Battery hydrogen vs. battery flywheel
From pv magazine Global
Researchers from the University of Perugia in Italy have compared two different combinations of energy storage systems connected to photovoltaics: one based on reversible solid oxide cells (rSOC) and batteries, and one that relies on flywheel storage and batteries.
“Our analysis considered annual photovoltaic generation and electric load actual dataset,” researcher Linda Barelli told pv magazine. “We included a statistical analysis to obtain the most representative days, dynamic modelling of the storage systems, simulations to define components sizing and to extrapolate the evolution of annual battery state-of-charge, battery lifespan assessment through application of the rainflow cycle counting algorithm, and a detailed economic evaluation of the levelised cost of energy (LCOE) and the levelised cost of storage (LCOS) including subsidies for self-consumption.”
The Italian group presented its findings in “Battery-hydrogen vs. flywheel-battery hybrid storage systems for renewable energy integration in mini-grid: A techno-economic comparison,” which was recently published in the Journal of Energy Storage The researchers said that the two storage system configurations are designed for applications in minigrids equipped with PV plants.
Their modelling was based on a minigrid with a 245 kW PV system connected to a common AC bus through an inverter, with the connection to the medium-voltage grid carried out through a transformer. They considered the following main parameters: the daily mean power, the daily power bandwidth, the ratio between the daily bandwidth and the mean power, and the the daily mean power ramp.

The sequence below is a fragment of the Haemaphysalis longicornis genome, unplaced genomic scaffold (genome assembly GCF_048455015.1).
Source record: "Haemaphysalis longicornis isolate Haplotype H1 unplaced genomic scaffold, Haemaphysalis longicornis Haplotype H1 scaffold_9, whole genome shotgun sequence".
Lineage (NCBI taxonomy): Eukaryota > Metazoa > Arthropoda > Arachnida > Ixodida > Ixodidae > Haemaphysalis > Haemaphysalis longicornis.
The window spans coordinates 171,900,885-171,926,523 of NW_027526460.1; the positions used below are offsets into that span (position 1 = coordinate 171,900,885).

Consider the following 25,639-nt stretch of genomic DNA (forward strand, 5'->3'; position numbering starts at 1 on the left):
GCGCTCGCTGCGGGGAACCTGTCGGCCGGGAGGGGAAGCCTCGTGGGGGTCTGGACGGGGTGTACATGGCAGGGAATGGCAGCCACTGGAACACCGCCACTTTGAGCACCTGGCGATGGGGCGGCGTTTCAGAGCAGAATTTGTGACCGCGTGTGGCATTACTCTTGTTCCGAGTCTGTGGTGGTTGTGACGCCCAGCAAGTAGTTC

For the flywheel-battery scheme, the scientists considered a low–speed mechanical flywheel made of steel with ceramic bearings and an operating speed range is 3,500 rpm to 8,500 rpm. For the rSOC-battery configuration, they assumed a rSOC stack that can can achieve round trip efficiencies between 38% and 48%. For the battery–flywheel system, the battery had a size of 260 kWh and the flywheel had a capacity of 180 kW. For the rSOC-battery architecture, the battery had a capacity of 450 kWh and the rSOC featured a power of up to 80 kW.
The scientists assumed a cost of €970 ($1,586)/kW for the PV system and a cost of €411/kWh for the batteries. For the rSOC system and the flywheel technology, they considered initial costs of 2,930/kW and €162/kW.
“It is noteworthy to mention that, due to the current energy crisis, such an index has quickly risen from the last months of 2021,” the researcher said. “Therefore, LCOE estimation based on the short–term electricity price instability might lead to a fleeting outcome.”
The research group found that the system based on rSOC and batteries has an LCOE of €0.22480/kWh while that based on flywheel and batteries achieved an LCOE of €0.18/kWh.
“None of the systems proposed attains the market parity, and the results are rather far from the 2020 IRENA target for PV systems,” the said.
The rSOC+battery combination may potential reach grid parity when the market price is higher than €0.380/kWh and the flywheel-battery scheme may become competitive when market price exceeds €0.320/kWh.
“As main outcomes for this integrated methodology, it appears that self-consumption rewards let the flywheel/Li-ion battery storage system reach a LCOS agreeing with 2021 average market parity,” Barelli said. “I see good applications for this configuration in power smoothing and hybrid storage systems, in order to process the most fluctuating profiles by reducing the stress on other systems which can thus be dedicated to meet storage demand over longer timeframes, resulting in greater system efficiencies and durability.”
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